Such grandiosity based on this tiny moment in the vast expanse of space and time! In terms of cosmological evolution, as we know, our human time in that history amounts to a few hundred thousand years on this one small planet within a cosmos that is already 13.8 billion years old - and the planet 4.5 billion years. Our vantage point is pretty teeny if that is the reference we use to measure our significance. And there is at least as much future for that history as there is past, that future including the disappearance of our solar system altogether. Even colonizing Mars won't save us from that!
What seems pretty clear to me at this point - because the evidence is in - is that, unless we relinquish this grandiosity, this belief in our own genius to control planetary outcomes, unless we learn again how to live on and with this planet, we are headed at an accelerating speed toward our own doom. I don't know what that doom looks like - no one can really predict or describe it exactly - but I do know that it's not something I wish to experience.
So, the volcano as metaphor: human civilizations, human economies, human societies, human cultures, are all subject to the same "laws of nature" and physics, subject to the same forces that created this planet over millions of years - a process that did not stop just because humans showed up. As the volcano is showing us, that process continues - inexorably. It will destroy everything it has made and create everything that has been and will be made until the solar system blows to pieces billions of years from now.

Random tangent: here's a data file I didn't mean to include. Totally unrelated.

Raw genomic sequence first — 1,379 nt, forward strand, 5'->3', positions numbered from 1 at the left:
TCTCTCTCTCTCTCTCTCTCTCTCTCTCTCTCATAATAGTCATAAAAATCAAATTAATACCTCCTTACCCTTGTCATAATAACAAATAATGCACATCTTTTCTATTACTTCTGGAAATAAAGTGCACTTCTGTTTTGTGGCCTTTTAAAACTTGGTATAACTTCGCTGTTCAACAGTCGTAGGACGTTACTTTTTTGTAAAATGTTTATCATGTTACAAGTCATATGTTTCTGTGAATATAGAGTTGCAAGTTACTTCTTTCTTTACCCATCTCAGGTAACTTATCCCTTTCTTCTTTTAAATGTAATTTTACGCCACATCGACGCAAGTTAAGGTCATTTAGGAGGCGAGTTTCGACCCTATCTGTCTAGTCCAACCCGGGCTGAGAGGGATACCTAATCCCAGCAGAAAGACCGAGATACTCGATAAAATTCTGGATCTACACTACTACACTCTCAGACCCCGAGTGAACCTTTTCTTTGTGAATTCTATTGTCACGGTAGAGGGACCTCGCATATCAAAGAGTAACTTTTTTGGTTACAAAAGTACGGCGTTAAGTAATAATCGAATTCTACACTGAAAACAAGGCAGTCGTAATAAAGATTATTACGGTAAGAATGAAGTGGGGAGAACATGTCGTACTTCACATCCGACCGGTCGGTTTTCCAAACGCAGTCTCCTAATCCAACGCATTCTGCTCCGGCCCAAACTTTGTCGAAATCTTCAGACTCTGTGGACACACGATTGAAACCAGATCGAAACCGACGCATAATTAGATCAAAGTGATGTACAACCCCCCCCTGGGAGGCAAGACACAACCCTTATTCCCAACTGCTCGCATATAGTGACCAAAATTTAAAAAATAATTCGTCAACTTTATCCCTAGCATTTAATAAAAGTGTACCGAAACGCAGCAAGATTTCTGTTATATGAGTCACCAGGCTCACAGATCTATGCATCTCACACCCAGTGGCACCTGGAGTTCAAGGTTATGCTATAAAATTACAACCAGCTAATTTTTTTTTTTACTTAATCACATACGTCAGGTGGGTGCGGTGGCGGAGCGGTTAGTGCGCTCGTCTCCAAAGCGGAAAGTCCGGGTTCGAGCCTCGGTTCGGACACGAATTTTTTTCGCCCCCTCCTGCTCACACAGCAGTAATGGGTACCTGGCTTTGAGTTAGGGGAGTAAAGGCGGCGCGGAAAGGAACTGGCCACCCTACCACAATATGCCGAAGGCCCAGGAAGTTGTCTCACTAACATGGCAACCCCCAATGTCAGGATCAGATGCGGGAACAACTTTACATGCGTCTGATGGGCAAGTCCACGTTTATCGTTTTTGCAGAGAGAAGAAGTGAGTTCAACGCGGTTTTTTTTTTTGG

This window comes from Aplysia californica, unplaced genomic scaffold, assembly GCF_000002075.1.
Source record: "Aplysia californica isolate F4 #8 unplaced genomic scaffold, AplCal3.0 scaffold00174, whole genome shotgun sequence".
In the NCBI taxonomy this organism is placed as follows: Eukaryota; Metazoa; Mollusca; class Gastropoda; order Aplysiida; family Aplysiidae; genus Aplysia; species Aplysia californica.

How's that for a grand vista from which to look at our current predicament! While we want to "fix" the chaos of our time and hold off the collapses that have begun, from this vantage point we see both the inevitability of this enormous transition underway and our need to work with it, rather than resist or deny it. We see the futility of thinking we can prevent the upheavals, or control them enough to preserve the lives we desire, the lives we have, or insist upon having.
Right. And maybe they can find a way to stuff all that now-hardened lava back into the volcano and stop it from erupting again - and again - and then again.
For people who live in its vicinity, the Kilauea eruption is not only a huge geological event, it is also a profoundly local, personal event. Reactions differ - from shock and trauma to acceptance and awe. Many offerings and prayers are being made to Pele, the Fire Goddess, who some native Hawaiians will tell you is the One who is really in charge. This is her power at work.